We need to place the workqueue file and the jobscript on a persistent volume. Now all Pods will use the same workqueue file. Every Pod will take work from the SAME queue and delete the line ( work ) it took from the queue.

Create a 10Mi Persistent Volume pointing to the location / path of our 2 workqueue objects.

Reference : https://kubernetes.io/docs/concepts/storage/volumes/

Claim usage of storageClassName: pv-demo -> pointing to the Persistent Volume.

Reference : https://kubernetes.io/docs/concepts/storage/persistent-volumes/

8) Parallel Jobs with a Work Queue — Simplest Example

This example uses one Pod to read and process a workqueue until it is empty.

Create myWorkqueue-Job.yaml

This spec mounts our persistent volume and the command runs our jobscript.sh

Create the Job.

Repeatedly run kubectl get pods … monitor progress for parallelism: 1

Our single Pod took 12 seconds to delete the workqueue lines 1 by 1.

We can see this in the Pod log.

Delete job.

9) Parallel Jobs with a Work Queue : Parallelism: 2

Note last line in spec: we are now going to run 2 Pods in parallel.

We need to put the deleted lines back into workqueue file.

Repeatedly run kubectl get pods … monitor parallelism: 2

As expected 2 Pods were running parallel all the time.

If we investigate the logs of both our Pods we can see that each did around half the work.

Both Pods then exited with exit 0 when they found ‘no more work left’ ( workqueue empty ).

Get job overview.

We can see 2 Pods simultaneously took 9s versus 12s for just one Pod.

Delete job.

10) Parallel Jobs with a Work Queue : Parallelism: 4

Note last line in spec: we are now going to run 4 Pods in parallel.

We need to put the deleted lines back into workqueue file.

Create the job.

Monitor:

4 Pods starting up simultaneously.

4 Pods running parallel as expected.

4 parallel Pods faster than 2. ( Overhead of ContainerCreating prevents it from being twice as fast ).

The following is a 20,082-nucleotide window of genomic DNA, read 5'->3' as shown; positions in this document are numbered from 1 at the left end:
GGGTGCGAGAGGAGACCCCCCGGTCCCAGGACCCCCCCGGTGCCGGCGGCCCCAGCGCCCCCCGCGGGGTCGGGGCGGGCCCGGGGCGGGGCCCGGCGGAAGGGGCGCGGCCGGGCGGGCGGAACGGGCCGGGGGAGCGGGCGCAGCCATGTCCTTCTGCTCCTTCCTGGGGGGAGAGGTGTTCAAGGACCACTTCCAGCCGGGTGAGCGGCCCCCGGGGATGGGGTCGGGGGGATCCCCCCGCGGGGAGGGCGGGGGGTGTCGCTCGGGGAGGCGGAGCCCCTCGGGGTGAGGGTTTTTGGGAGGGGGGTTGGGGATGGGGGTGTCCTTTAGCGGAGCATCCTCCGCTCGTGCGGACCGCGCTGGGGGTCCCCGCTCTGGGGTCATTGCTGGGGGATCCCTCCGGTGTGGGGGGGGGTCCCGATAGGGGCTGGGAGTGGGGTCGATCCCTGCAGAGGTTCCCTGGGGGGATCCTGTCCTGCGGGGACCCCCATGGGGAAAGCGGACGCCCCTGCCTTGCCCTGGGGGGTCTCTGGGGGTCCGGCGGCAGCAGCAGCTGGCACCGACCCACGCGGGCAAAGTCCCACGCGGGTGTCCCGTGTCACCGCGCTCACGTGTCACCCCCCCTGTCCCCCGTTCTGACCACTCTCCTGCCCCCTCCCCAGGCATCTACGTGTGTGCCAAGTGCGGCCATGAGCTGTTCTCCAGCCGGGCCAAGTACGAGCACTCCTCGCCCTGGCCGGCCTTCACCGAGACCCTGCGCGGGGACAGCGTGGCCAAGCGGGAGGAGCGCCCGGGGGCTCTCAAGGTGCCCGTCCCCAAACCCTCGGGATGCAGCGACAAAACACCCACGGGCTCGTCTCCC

Describe detail about our job: ( only relevant fields shown )

4 Succeeded / 0 Failed and only success lines in events at the bottom.

This is example of a perfectly done job.

These 2 outputs below mean the same thing ( success … note all the 4s for our parallelism: 4 job )

4 lines of 4 Completed Pods with zero RESTARTS.

Delete job.

11) Parallel Jobs with a Work Queue : Parallelism: 8

Note last line in spec: we are now going to run 8 Pods in parallel. ( On a node with only 4 CPU cores )

We need to put the deleted lines back into workqueue file.

Create job.

Monitor:

Determine total job runtime.

Using 4 Pods took 9 seconds and using 8 Pods took 8 seconds.

It does not make sense to run more CPU-intensive workload Pods in parallel than CPU cores on server. Jobs will context switch too much.

https://en.wikipedia.org/wiki/Context_switch

Notice how we used a very simple basic bash script to emulate a work queue.

Even that VERY simple script enabled us to learn a great deal about parallel jobs processing ONE shared, SIMULATED work queue.

Cleanup — delete job.

12) Different Patterns for Parallel Computation

Some different ways to manage parallel jobs are discussed at https://kubernetes.io/docs/concepts/workloads/controllers/jobs-run-to-completion/#job-patterns

Original Source

https://www.alibabacloud.com/blog/kubernetes-batch-jobs_595020?spm=a2c41.13112151.0.0